Justus D Anderson
Justus D Anderson, 89, of Seekonk, MA, passed away peacefully surrounded by family on October 30th. A long-time educator, Jay was the Director of Guidance at Seekonk High School for more than three decades where he convinced many students they were good enough to go to college when they may have believed otherwise. Jay made steadfast connections to faculty, staff, students, and the custodians, who were among his favorite people in the building. In 1979, long before community service programs were common, Jay developed the Independent Studies Program which provided seniors at the school the opportunity to, as he said, “learn by doing.” Students volunteered once a week at such places as the RI School for the Deaf and RI Hospital. By the 1990s, approximately one-third of the senior class participated in the program. Before his retirement in 1998, Jay created the Seekonk High School Memorial Garden, a lasting gift of flowering trees and shrubs that continue to grow next to the school.
For many years, Jay taught at Providence College in the Graduate Studies in School Counseling Program on the Newport Naval Base campus; he drew on his experience as a high school guidance counselor and impressed upon students the importance of being a good listener to counsel effectively. Many of these graduate students went on to serve as guidance counselors in K-12 schools throughout Rhode Island. Jay kept in touch with them regularly, continuing to offer advice, while learning just as much from them over the years.
As someone who moved around a lot as a kid, Jay attended 11 different schools from first grade in Cleveland, OH, to several years in the public schools in New York City where he and his brother, Bud, frequented the Boys Club in Forest Hills and their love of sports flourished, and, finally, Allandale High School in Rochester, New York where he graduated in 1952. Jay experienced being the new kid on the block many times and developed a keen sense of what it means to be the underdog. This informed his relationships with others as well as his approach to education: he understood how critical it was that people feel encouraged, respected, and, ultimately, safe in places like school. “See the wonderful influence you had on all of us,” Superintendent Raleigh Buchanon wrote to him just before his retirement from Seekonk High School when Jay was once again selected as the faculty member students indicated had played an important role in their achievement in high school. He had a similar impact on his children and grandchildren whom he always encouraged to believe in themselves and to be kind and listen to others.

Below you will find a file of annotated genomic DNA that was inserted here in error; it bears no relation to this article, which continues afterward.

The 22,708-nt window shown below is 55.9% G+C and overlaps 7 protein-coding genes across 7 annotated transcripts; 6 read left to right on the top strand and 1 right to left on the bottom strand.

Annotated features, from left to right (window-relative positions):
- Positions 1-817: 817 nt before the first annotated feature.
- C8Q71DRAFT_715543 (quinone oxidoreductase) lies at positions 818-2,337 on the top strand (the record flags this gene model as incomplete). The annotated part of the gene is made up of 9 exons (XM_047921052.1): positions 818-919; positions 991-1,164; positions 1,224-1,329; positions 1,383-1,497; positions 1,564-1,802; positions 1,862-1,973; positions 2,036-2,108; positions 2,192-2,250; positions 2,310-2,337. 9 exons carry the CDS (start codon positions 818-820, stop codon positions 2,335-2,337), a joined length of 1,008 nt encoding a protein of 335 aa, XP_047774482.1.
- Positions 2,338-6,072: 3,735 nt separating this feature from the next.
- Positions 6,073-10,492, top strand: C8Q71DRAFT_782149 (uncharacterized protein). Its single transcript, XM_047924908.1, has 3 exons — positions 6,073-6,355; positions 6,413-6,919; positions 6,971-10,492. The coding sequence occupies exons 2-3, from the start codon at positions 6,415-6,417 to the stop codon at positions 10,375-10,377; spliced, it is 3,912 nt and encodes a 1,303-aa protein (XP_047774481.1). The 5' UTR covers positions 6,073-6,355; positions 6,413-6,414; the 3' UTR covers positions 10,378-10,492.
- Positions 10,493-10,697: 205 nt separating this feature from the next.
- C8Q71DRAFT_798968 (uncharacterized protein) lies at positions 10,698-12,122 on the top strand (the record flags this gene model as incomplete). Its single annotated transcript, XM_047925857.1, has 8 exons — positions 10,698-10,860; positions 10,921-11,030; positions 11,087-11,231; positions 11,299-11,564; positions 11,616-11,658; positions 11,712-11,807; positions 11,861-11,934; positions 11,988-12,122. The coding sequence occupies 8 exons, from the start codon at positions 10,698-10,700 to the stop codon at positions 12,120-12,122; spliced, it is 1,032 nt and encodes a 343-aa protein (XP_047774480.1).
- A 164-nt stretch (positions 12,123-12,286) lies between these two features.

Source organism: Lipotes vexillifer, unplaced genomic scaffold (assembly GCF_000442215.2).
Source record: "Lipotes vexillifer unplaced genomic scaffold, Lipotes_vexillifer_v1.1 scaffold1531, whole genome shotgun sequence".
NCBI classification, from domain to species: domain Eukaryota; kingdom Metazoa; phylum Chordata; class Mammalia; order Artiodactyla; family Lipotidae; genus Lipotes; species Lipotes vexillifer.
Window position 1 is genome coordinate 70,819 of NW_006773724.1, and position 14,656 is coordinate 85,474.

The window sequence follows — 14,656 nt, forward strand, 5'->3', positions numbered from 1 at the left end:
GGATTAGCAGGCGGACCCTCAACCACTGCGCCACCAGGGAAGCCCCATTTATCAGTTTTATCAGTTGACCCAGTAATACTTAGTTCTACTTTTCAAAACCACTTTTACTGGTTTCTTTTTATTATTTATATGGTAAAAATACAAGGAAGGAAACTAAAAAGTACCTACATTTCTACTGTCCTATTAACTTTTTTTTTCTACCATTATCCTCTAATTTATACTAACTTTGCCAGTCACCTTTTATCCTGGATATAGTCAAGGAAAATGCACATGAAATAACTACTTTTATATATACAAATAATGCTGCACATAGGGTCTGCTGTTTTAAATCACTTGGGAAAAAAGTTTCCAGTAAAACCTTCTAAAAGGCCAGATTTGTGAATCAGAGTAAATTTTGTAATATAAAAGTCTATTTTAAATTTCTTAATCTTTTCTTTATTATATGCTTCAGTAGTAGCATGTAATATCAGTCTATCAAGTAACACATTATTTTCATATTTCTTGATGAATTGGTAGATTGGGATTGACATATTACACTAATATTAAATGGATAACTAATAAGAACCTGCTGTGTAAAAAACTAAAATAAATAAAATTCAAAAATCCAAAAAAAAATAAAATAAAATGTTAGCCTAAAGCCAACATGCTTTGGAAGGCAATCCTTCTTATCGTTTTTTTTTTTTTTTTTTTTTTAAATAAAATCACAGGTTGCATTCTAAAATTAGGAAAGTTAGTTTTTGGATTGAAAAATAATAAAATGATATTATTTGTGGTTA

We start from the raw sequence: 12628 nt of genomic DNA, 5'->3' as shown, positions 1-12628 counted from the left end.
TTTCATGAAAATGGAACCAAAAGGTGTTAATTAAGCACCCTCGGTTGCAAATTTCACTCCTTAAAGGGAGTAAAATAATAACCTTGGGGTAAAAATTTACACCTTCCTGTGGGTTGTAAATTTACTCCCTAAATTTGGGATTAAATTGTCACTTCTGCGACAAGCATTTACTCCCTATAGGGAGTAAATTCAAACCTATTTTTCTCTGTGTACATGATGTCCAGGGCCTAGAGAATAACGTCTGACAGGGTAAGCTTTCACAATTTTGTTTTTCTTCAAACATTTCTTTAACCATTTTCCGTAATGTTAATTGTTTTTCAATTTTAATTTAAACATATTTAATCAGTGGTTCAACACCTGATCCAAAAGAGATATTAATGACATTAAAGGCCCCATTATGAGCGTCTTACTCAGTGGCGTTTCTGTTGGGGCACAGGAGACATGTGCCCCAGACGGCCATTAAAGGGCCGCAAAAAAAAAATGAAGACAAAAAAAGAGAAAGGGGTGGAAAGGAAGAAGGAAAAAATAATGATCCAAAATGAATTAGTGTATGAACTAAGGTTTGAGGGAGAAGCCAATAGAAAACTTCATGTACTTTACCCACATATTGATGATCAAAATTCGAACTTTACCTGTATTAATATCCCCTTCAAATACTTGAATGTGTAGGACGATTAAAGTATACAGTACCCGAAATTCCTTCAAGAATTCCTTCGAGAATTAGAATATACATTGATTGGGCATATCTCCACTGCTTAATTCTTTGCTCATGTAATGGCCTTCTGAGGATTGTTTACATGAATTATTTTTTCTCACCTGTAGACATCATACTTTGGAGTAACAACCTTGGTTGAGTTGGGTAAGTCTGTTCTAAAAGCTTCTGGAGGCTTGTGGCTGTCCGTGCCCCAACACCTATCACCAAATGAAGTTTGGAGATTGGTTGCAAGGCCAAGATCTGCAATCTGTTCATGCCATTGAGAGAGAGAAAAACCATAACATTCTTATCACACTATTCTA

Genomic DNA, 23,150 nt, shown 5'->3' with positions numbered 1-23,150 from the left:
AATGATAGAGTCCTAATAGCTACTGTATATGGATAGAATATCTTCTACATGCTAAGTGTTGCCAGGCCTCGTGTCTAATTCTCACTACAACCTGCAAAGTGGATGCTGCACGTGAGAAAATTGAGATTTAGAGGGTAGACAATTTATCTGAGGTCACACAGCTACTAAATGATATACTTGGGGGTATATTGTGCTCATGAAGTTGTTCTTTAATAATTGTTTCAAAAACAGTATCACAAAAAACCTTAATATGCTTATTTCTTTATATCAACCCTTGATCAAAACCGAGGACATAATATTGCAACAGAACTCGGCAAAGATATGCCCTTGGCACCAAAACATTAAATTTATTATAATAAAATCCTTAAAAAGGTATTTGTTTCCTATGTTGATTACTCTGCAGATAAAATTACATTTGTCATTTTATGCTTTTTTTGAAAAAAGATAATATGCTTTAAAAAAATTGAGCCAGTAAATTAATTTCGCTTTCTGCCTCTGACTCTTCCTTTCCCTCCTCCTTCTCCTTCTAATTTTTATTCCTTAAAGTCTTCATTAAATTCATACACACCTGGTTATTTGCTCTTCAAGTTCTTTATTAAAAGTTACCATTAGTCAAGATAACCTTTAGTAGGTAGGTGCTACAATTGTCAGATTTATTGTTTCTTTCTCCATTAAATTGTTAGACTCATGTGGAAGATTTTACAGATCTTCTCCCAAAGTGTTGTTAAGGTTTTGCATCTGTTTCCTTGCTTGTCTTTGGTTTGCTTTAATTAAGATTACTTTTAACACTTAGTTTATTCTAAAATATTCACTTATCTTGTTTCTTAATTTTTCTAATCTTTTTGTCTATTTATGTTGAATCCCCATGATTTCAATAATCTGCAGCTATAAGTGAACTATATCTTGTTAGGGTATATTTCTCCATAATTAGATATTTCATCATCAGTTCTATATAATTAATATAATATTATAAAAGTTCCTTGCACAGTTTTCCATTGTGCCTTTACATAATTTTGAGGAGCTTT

In addition to teaching, Jay performed extensive volunteer work throughout his lifetime and was the recipient of the President’s Call to Service Award in 2014, signed by President Barack Obama, for his many years at the Sachuest Point National Wildlife Refuge in Middletown, RI. There, he worked in the visitor’s center or could be found cutting the lawns on the property. On many occasions, he brought his grandchildren to help staff the information desk and walk the beautiful trails.
An accomplished athlete throughout his life, Jay shared his love of sports with his children and grandchildren and was a frequent spectator at their ball games, track meets, and judo and tennis tournaments. He served as a basketball coach, both at the high school level and as a volunteer with the YMCA youth league. For years, he was an avid runner and participated in road races from the Brew Run on Cape Cod, where he spent many summers, to the 10k Along the Beach in Newport. In his early twenties, Jay bought a skiff and worked as a shell fisherman off the waters of Warren, RI, where he grew to love the salt air and taste of quahogs. For more than sixty years he and his shell fishing buddies gathered each summer for a clambake. From his early years helping out on his grandparents’ farm in Gates Mills, OH, Jay loved to garden, and later grew enough tomatoes, squash, and beans in his back yard to share with his neighbors for many summers.
Other things Jay will be remembered for: vanilla ice cream cones; the hand-written notes he sent weekly to family, friends, and former students; blue Volkswagen Beetles; a walk along the ocean on a brisk October day; the Boston Celtics, especially the Bob Cousy and Larry Bird years with Johnny Most “High Above Courtside” announcing the games on AM radio; leisurely dinners on the sun porch with family on Cape Cod; Erroll Garner and Dave McKenna on jazz piano; and gazing onto the salt marsh from his back porch with his wife, Jean, by his side.
Jay graduated from the University of Rhode Island in 1959, attended Stanford University where he received an M.A. in Guidance and Counseling in 1964, and was awarded a Doctorate in Education from Nova University in 1974. He served as 2nd Lieutenant in the US Army (1959), stationed in Fort Lee, Virginia, and served 6 months active duty, followed by several years in the Army Reserve.
Born October 7, 1934 in Delaware, Jay was the son of the late Justus Doane Anderson and Elizabeth Hodell Anderson Rhines of Barrington, RI. Jay leaves behind his wife, Jean, his three children, Lynne, Betsy, and Justus Anderson, son-in-law Erik, daughter-in-law Marina, grandchildren, Lilly, Sam, Callie, and JD, all of Massachusetts, his younger brother Hodell “Bud” Anderson and wife, Gina, of Dennis, MA and Vero Beach, FL, and many nieces, nephews, stepchildren and step-grandchildren.
A true patriarch who was devoted to his family, “Bubba,” as his grandchildren call him, will be missed by all.
His calling hours will be held on Tuesday, November 14, 2023, from 4-7 PM in the PERRY-MCSTAY FUNERAL HOME, 2555 Pawtucket Avenue, East Providence.
In lieu of flowers, the family would appreciate a donation on Jay's behalf to the Friends of National Wildlife Refuge of RI to support a cause Jay held so dear in his heart: https://www.friendsnwrofri.org/donations/